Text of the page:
Experience the Exquisite Craftsmanship of Kite Making in Japan

Ohayo Gozaimasu! A Morning with Tradition

Begin our day with a warm "Ohayo Gozaimasu" (good morning) as I set out on the first destination of our buying trip, week 2. The moment I arrived, I couldn't help but think, "I want to live here!"


Precision and Passion in Every Step

Witness the meticulous process of creating bamboo bone parts, as Yoshihiro Takeuchi, the second generation of the kite house, demonstrates each step with precision. One by one, he carefully crafts each piece, showcasing true dedication to his art.


A Legacy of Craftsmanship

Kite House Magoji, a family-owned kite specialty store in Kitakyushu city in Fukuoka Prefecture, has been around since the Meiji era (1868-1912). The first generation, Magoji Takeuchi, crafted kites as playthings while helping out at his parents' general store. Today, Magoji's grandson Yoshihiro (born in 1943) and his daughter Azusa carry on the tradition of creating beautiful kites. With roots from the Meiji era, this kite house is a living and thriving piece of history.

 

I absolutely adored his traditional sandals and his perfect style!

 

Sustainable and Local Materials

With an abundance of bamboo resources in this local area, the kite frames were crafted from this natural material. The Takeuchi family invested in sustainability when creating their kites by utilizing locally made Japanese washi paper, handmade with care and respect for the environment.

 

Keeping the family tradition alive, Yoshihiro's daughter, Azusa, skillfully paints intricate designs on every single kite. Taking over her mother's role, who unfortunately passed away a decade ago, Azusa's talent shines through her strokes.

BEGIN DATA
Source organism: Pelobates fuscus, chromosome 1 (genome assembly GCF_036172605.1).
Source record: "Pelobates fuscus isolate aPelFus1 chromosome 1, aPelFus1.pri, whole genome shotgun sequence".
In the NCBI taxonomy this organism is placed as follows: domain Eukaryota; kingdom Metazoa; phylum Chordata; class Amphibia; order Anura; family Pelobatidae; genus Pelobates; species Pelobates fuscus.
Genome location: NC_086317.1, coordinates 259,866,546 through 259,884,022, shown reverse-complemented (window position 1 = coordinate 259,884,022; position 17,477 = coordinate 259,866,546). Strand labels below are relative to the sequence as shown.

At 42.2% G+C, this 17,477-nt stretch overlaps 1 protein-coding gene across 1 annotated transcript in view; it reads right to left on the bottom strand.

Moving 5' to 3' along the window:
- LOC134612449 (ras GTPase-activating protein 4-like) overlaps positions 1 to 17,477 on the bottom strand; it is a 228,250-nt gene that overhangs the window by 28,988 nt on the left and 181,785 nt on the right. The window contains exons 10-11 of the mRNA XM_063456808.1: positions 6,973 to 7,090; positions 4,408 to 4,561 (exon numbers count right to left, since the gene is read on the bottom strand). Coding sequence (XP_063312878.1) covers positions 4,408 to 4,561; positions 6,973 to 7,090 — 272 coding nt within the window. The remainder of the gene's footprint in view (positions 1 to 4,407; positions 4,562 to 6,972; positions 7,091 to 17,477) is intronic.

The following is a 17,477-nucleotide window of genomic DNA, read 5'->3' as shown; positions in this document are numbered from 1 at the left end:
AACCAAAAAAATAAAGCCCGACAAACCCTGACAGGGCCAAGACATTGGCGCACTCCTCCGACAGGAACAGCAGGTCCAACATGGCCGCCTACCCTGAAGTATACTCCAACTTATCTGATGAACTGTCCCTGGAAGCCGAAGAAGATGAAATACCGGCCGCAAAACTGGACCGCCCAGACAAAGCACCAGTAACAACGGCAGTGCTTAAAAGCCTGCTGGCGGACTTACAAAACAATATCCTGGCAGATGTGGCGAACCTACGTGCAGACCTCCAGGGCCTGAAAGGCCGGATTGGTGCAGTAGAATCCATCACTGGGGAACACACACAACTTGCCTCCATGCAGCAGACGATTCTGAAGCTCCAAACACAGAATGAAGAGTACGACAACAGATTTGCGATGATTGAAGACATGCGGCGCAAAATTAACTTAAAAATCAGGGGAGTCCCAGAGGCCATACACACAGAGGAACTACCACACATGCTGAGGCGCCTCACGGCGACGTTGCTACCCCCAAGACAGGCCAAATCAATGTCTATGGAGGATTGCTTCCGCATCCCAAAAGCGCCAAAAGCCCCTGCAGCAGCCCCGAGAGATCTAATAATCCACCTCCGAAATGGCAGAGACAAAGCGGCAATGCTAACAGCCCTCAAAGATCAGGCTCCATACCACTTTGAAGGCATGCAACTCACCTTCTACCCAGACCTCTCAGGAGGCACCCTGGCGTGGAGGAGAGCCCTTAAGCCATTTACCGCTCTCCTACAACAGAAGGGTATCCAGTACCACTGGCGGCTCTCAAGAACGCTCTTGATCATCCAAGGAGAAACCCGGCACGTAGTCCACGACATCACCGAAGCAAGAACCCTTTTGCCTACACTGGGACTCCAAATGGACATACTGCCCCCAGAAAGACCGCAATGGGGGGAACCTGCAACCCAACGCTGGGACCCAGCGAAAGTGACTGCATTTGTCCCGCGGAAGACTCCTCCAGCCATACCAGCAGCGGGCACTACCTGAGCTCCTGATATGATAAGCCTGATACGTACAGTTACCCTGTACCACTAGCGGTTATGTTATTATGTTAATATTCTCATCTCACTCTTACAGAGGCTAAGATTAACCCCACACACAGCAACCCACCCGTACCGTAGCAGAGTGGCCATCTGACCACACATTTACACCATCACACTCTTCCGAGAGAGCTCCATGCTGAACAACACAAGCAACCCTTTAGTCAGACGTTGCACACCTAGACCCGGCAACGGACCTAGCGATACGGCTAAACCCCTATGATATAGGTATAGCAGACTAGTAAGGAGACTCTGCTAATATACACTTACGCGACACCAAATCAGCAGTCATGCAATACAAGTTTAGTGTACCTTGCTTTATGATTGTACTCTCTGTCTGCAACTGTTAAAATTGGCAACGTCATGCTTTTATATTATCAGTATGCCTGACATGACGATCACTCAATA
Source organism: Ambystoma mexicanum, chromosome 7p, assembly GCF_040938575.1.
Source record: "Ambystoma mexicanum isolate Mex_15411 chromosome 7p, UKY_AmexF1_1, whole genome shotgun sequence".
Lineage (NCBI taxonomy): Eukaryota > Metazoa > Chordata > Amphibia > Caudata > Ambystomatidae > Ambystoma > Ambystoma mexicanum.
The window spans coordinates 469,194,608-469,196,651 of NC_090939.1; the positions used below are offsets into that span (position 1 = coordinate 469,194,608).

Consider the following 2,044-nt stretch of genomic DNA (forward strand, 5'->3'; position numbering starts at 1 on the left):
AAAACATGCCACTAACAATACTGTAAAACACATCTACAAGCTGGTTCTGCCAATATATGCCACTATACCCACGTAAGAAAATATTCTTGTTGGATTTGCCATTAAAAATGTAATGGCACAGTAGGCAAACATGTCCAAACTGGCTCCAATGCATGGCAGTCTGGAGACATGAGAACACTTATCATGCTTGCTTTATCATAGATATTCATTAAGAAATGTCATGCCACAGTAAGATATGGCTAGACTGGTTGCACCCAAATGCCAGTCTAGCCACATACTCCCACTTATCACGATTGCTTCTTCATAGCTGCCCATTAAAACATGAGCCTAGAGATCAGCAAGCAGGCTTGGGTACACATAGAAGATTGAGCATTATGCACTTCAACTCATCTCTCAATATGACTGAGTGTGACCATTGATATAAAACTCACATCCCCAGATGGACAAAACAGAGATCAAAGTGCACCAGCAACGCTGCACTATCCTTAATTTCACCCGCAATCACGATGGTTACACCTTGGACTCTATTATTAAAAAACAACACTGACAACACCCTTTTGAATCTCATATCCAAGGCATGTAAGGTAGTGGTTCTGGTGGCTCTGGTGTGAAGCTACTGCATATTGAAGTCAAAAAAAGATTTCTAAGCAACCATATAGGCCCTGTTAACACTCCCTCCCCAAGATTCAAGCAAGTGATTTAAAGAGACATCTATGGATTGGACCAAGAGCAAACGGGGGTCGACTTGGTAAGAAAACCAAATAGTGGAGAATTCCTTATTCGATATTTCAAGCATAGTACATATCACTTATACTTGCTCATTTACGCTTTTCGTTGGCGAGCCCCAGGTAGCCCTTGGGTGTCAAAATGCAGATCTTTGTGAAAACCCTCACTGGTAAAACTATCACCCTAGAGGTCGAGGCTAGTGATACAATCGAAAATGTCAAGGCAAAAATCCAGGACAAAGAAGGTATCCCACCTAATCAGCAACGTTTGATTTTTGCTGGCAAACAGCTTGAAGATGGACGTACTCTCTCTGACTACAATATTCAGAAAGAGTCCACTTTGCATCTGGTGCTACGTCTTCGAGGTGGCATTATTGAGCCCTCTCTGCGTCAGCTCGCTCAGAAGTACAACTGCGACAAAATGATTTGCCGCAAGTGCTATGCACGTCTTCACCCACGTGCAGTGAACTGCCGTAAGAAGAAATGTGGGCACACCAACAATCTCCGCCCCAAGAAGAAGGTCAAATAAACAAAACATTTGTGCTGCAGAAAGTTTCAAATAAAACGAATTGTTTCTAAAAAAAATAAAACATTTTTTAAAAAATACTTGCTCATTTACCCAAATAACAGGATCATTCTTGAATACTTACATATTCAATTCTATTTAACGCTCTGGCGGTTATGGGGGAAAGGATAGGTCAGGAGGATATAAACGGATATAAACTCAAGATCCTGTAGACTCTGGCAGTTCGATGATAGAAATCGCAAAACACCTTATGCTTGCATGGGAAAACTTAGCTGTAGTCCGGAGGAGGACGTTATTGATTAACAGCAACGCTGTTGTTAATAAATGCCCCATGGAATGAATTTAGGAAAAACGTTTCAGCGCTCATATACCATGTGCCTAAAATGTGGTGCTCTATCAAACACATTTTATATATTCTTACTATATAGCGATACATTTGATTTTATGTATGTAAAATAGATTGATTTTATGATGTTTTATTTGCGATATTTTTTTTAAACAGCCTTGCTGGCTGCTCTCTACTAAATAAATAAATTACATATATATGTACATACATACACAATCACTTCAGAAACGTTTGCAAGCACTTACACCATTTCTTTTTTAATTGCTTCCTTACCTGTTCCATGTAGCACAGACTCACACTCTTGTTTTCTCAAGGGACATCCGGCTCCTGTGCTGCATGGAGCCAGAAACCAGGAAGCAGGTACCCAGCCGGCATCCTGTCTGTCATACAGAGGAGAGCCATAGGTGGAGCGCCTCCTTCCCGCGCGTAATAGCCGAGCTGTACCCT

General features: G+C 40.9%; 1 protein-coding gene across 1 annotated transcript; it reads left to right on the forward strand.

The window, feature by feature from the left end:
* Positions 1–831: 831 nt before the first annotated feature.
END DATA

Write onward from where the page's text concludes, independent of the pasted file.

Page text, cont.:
Patience and time are key in this craft. Each color must dry before applying the next to prevent blending, resulting in a stunning final product. This attention to detail means that only 5-6 kites can be created per day, truly making each one a masterpiece.

Timeless Beauty and Earth-Friendly Materials

Admire the beautiful frames, created by the first generation, Magoji, over 80 years ago. These incredible works of art are brought to life using earth-friendly materials such as washi paper, bamboo framing, and food coloring. Using food coloring instead of traditional painting materials to add vibrant color, they ensure each kite is crafted as safely as possible, mindful of the environment with the possibility of their kites flying away.

Steeped in Tradition

As you explore the rich history of this family, you'll discover they were once the proud owners of a "Yorozuya" (general store). Even after a century, they continue to use the same weights, steeped in tradition.

 

Until Next Time...

Goodbye for now! I'll be back to visit you again! A big thank you to Yoshihiro and Azusa for their warm welcome. Excited to fly their kites in Yoka!

You can see Magoji kites here

Dive into the enchanting world of traditional Japanese kite making and experience the blend of history, art, and sustainability that defines Kite House Magoji.

 

 

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